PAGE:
How we too often exchange the truth for a lie (see Romans 1)
It took me a few minutes (and much mental energy) to completely absorb this article from ACSD.org, but I knew that I needed to. The task of actually reading the article illustrates well the point of the article — it takes effort, focused and distraction-free effort, to tackle complex texts. In some places, I was bogged down and had to re-read a segment in order to pick up the message.
It is pandemic.
As the pull quote mentions, those of us who are “used to multitasking and hopping from link to link will have difficulty tackling complex texts—and college-level reading.” Society is not designed for slow digestion. We have many distractions taking place constantly. We willingly wrap ourselves with more and more ways to escape. All of it robs any chance to invest our time to self-improvement, improved literacy, self-awareness and heightened senses. We are quick to read tripe; however. We can rarely stomach anything more complex.
Time is a luxury in our busy world. It takes time to really read something that’s not already pre-processed and half-chewed. Sadly, we cannot afford to.
The issue that concerns me the most is this–What does this all of this imply about reading God’s Word? Read more…
The Westminster Shorter Catechism Question 2 asks,
What rule hath God given to direct us how we may glorify and enjoy him?
A. The Word of God, which is contained in the Scriptures of the Old and New Testaments, is the only rule to direct us how we may glorify and enjoy him.
Wow, there’s a way to win an audience! But seriously, who/what is the proper authority to prescribe how I ought to govern my life?
One of the most fascinating inquiries taking place within American society today is that of ethics. Have you heard any lectures lately? How can we do medicine ethically? How can we do healthcare ethically? How can anyone determine ethical norms when we have abolished absolute values?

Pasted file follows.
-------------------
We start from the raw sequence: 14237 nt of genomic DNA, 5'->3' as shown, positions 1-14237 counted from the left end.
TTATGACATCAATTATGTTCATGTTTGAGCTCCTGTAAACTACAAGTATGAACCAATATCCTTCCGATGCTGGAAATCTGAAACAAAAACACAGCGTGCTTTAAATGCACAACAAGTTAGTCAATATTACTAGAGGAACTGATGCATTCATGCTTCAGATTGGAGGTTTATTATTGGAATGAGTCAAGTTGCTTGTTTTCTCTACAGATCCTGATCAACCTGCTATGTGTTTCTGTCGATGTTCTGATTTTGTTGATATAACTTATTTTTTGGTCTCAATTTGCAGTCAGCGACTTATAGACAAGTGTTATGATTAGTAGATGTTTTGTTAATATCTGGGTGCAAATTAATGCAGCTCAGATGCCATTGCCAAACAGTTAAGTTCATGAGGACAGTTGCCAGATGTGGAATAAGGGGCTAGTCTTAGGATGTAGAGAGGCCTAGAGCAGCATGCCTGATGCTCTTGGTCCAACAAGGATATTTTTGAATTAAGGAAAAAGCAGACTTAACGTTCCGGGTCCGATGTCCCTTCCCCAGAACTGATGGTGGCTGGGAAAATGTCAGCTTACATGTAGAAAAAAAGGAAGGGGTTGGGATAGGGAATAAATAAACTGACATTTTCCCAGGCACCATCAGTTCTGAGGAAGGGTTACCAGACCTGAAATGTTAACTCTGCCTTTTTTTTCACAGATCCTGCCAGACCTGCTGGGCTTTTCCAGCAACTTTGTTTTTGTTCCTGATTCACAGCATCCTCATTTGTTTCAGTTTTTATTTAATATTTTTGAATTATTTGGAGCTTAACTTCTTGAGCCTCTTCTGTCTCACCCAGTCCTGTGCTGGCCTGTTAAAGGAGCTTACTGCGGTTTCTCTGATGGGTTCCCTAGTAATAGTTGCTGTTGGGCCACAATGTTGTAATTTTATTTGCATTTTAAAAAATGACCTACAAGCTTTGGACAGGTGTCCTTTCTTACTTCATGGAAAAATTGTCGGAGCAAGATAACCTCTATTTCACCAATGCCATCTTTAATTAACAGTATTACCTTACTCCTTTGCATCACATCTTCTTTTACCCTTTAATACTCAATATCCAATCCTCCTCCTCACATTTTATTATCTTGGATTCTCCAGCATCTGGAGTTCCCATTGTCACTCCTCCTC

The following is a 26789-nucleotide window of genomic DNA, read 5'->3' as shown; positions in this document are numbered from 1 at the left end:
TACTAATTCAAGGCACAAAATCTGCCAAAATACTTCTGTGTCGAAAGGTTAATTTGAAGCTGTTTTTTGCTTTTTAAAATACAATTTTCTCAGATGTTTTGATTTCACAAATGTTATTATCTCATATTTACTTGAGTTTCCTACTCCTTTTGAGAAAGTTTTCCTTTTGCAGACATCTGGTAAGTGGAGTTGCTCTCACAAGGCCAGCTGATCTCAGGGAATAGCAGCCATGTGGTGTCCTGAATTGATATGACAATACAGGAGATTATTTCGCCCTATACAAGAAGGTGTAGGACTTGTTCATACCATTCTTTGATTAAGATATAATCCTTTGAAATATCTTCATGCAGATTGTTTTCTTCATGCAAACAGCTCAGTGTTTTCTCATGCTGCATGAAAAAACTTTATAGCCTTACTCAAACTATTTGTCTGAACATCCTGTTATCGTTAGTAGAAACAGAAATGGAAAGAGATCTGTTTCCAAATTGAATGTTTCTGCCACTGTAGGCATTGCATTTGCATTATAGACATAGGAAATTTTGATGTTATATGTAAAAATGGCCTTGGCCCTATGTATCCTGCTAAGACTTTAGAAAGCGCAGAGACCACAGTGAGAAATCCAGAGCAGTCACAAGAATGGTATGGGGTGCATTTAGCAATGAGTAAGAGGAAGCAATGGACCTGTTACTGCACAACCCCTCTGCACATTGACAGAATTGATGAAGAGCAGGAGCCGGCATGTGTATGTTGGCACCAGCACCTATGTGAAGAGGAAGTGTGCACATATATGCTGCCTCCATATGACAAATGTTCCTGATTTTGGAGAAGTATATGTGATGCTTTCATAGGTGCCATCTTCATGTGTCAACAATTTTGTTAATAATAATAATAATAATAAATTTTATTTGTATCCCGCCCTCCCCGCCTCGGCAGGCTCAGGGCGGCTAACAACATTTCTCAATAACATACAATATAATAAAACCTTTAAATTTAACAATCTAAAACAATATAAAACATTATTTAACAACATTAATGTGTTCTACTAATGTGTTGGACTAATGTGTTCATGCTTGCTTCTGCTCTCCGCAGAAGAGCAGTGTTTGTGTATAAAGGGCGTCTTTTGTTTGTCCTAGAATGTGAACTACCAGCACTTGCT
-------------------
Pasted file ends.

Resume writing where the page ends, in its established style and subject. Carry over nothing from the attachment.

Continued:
Who/what speaks the truth about ethics? If not the Scriptures of the Old and New Testaments, what?
Alert Americans may be listening to the narrative, but miss the real dilemma. Read more…
Touching story but a theological disaster. The writing of Letters presents an unfortunate account of the purpose of prayer, biblical suffering and the true meaning of salvation.
There is too much decaf theology in this flick. God did not send Christ so that we can have “someone to talk to about what is in our heart and get help,” but to rescue dying people from the eternal death that we all deserve.
There are two necessary components of a “Christian Worldview” that are seldom mentioned: sin and the cross. Without these, we may as well be watching Oprah.
According to their website, “Possibility Pictures is a team of gifted veterans and category leaders, formed from God’s will to reach out and spread His word through film. Possibility Pictures plans to diversify the choices available to our society and present stories that lift the spirit and spread the word of hope and love.” I’m afraid they didn’t quite accomplish the former of their objectives.
“Being number one is the result. It’s not the goal. It’s the mission that leads us. So, what’s the mission for the U.S.A? What’s the mission for China?. . . the mission is what drives you. It’s not being number one that drives you. The mission drives you.”
The Alibaba Group is the largest e-Commerce company in China, with almost 22,000 employees. China has the world’s 2nd largest economy. Ma’s billionaire concepts, which have grown his company, are ideas he admits he learned in the U.S. (while working for a software company in Seattle).
“What you see here [at Alibaba],” exclaims Ma, “is the Chinese dream. It is a part of the American dream. The American dream is what motivated us . . . and most of the world!”
Whether we struggle to remain number one, or whether the U.S. quietly concedes her seat, there is still merit in considering her mission. What is her mission?
If I were building up to any sort of climax with this series of posts, this is the one I have been building toward. The doctrine of pluralism gets center stage in the arts. I could search out and include dozens of examples from modern movies, music, books and visual arts, but to make my point more briefly, I’ll just use two examples from music–one from 30 Seconds to Mars and one from Disturbed.
If you don’t know what religious pluralism is, great. It is better this way. I also want to set pluralism apart from syncretism. Read more…
An article from August 2010 announces Stephen Hawking’s publication, The Grand Design. It is outrageous insolence. His disdain for any notion of the divine reaches a new level among fellow scientists:
“When it came to the creation of the Universe, God just wasn’t necessary.”
The article points out that:
Scientists, including Albert Einstein, generally did not rule out the involvement of a higher being when it comes to the creation of the universe. Even Hawking did not exclude the possibility in his earlier book, “A Brief History of Time.”
Isaac Newton, who developed the theory of gravity, historically argued that his science could only explain so much of the universe’s behavior, but not its creation. “Gravity explains the motions of the planets, but it cannot explain who set the planets in motion,” he wrote.